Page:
Unexpected Situations

In a Nutshell

How to prepare for the unexpected, from speaker cancellations to medical emergencies to security issues

It goes without saying that not everything will go according to plan. Whatever happens, your job as trip leader is to stay calm and insulate the participants as much as possible while you and the other team leaders working with your tour guide handle the situation.

Be prepared

Every trip leader should have at all times:

  • A cell phone that can be used in Israel
  • Contact information for every hotel, restaurant, speaker, and venue in the itinerary
  • Each participants’ emergency contact information
  • Each of the other trip leaders’ and the tour guide’s cell phone numbers
  • Emergency numbers, including:
    • Tour company home office
    • A contact person at your university
    • The U.S. Embassy in Israel: 03-519-7475 or after-hours emergencies 03-519-7575
    • Emergency numbers in Israel: 100 Police, 101 Ambulance, 102 Fire

Speaker cancellations

Speaker cancellations are not uncommon, particularly when the speaker is a politician or public servant. Here are some options for how to respond:

  • If this particular speaker is essential to the narrative of your trip, you may be able to rearrange your itinerary to accommodate the speaker later in the trip.
  • Ask if the speaker or his or her office can send a backup speaker.
  • Reach out locally for a speaker with similar expertise or viewpoint.
  • Ask your tour guide for advice reaching out to local backup speakers.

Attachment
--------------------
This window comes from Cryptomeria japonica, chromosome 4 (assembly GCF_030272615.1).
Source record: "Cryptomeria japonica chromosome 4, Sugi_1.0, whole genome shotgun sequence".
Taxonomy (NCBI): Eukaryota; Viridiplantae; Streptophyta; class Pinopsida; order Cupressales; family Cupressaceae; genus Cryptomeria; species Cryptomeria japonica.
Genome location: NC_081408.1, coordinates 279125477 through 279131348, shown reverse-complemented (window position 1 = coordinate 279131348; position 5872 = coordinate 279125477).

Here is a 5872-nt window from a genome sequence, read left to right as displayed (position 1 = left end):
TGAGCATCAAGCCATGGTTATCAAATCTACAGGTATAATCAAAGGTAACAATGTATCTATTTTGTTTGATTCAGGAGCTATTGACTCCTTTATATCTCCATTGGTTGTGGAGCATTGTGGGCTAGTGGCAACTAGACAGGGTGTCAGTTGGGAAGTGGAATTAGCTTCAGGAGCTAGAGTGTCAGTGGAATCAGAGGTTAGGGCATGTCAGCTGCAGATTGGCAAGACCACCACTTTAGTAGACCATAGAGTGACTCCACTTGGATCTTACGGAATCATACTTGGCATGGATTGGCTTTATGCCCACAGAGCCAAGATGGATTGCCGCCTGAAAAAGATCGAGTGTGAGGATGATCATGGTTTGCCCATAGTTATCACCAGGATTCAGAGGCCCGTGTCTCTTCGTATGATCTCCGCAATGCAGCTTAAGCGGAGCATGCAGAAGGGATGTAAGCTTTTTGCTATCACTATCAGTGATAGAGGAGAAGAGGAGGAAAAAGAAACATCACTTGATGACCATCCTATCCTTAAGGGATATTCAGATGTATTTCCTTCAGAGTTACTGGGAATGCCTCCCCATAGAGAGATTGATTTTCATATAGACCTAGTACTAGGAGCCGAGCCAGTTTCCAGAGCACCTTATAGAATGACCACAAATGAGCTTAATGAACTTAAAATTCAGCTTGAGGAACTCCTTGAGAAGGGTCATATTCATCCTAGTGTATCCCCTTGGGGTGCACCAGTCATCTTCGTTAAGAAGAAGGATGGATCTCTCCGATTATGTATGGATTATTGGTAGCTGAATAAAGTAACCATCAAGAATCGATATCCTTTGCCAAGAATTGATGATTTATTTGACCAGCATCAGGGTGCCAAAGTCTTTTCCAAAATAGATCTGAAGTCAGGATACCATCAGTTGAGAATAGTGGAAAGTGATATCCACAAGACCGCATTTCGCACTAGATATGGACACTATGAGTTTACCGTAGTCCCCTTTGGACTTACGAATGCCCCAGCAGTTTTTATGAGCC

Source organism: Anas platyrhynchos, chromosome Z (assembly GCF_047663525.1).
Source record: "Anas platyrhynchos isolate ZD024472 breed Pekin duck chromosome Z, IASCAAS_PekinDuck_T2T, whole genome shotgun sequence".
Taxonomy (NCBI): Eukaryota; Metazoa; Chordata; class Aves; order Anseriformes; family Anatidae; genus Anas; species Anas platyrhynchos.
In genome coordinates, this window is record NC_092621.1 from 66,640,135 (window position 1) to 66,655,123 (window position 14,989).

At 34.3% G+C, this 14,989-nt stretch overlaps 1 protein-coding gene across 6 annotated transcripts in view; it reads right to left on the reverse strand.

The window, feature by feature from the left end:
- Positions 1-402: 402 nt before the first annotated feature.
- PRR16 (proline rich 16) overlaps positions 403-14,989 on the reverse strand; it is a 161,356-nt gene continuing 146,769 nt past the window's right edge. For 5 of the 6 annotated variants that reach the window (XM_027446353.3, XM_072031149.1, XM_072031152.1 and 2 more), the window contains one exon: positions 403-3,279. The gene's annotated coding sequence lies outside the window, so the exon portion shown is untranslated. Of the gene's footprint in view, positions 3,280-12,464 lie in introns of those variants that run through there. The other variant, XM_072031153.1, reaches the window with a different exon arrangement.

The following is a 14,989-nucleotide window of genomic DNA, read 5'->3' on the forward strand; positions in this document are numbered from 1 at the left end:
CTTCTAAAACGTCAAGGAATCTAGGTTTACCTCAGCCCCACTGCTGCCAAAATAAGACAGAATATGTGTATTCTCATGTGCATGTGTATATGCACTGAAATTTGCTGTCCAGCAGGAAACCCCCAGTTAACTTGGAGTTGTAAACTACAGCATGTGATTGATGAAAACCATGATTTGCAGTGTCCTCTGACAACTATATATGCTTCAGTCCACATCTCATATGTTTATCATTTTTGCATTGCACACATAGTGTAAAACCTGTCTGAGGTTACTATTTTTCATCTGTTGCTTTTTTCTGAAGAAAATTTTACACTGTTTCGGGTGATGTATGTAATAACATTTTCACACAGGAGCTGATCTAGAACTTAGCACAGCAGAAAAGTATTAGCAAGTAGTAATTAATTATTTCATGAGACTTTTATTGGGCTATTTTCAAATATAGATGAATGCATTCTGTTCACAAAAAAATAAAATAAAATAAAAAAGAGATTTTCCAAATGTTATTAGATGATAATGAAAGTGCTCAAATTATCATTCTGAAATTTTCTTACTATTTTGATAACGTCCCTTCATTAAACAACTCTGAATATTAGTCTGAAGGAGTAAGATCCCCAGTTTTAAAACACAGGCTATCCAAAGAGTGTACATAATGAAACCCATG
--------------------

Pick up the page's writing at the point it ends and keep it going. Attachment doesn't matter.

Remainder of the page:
• Consider giving your participants free time; most likely they will appreciate it and put the time to good use, especially on a trip with a packed schedule.

Medical emergencies

All trip participants should be covered by medical insurance as a prerequisite for being part of the group See Waivers & Insurance for more information. <LINK TO Waivers & Insurace>. Some trips may opt to hire a medic to travel with the group. You can arrange this through the tour company.

In case of a medical emergency:

  • For minor injuries, be sure there is a first-aid kit on the bus.
  • If the medical issue is not severe, many cities have walk-in clinics. Your tour guide should be able to direct you to the nearest clinic. A Hebrew-speaking trip leaders should go with the injured participant.
  • Call an ambulance (call 101); one of trip leaders who speaks Hebrew should accompany the participant who is taken ill; never send a participant to the hospital alone.
  • If your tour guide is taken ill, get him or her to the care needed and contact the travel company immediately.

Someone loses a passport

Contact the U.S. Embassy in Tel Aviv: 03-519-7475 (accepts public inquiries from 2:00 to 4:00 p.m. Monday – Thursday).

Security issues at the airport

At Ben Gurion Aiport it is not unusual for a traveler to be detained, especially someone who is Muslim or has relatives in the Middle East or has traveled in the Middle East. The person might be held for many hours. If this happens, the group should not wait for more than an hour. Continue with the day’s schedule and leave one Hebrew-speaking trip leader with a cell phone at the airport to await the person’s release and catch up with the group later.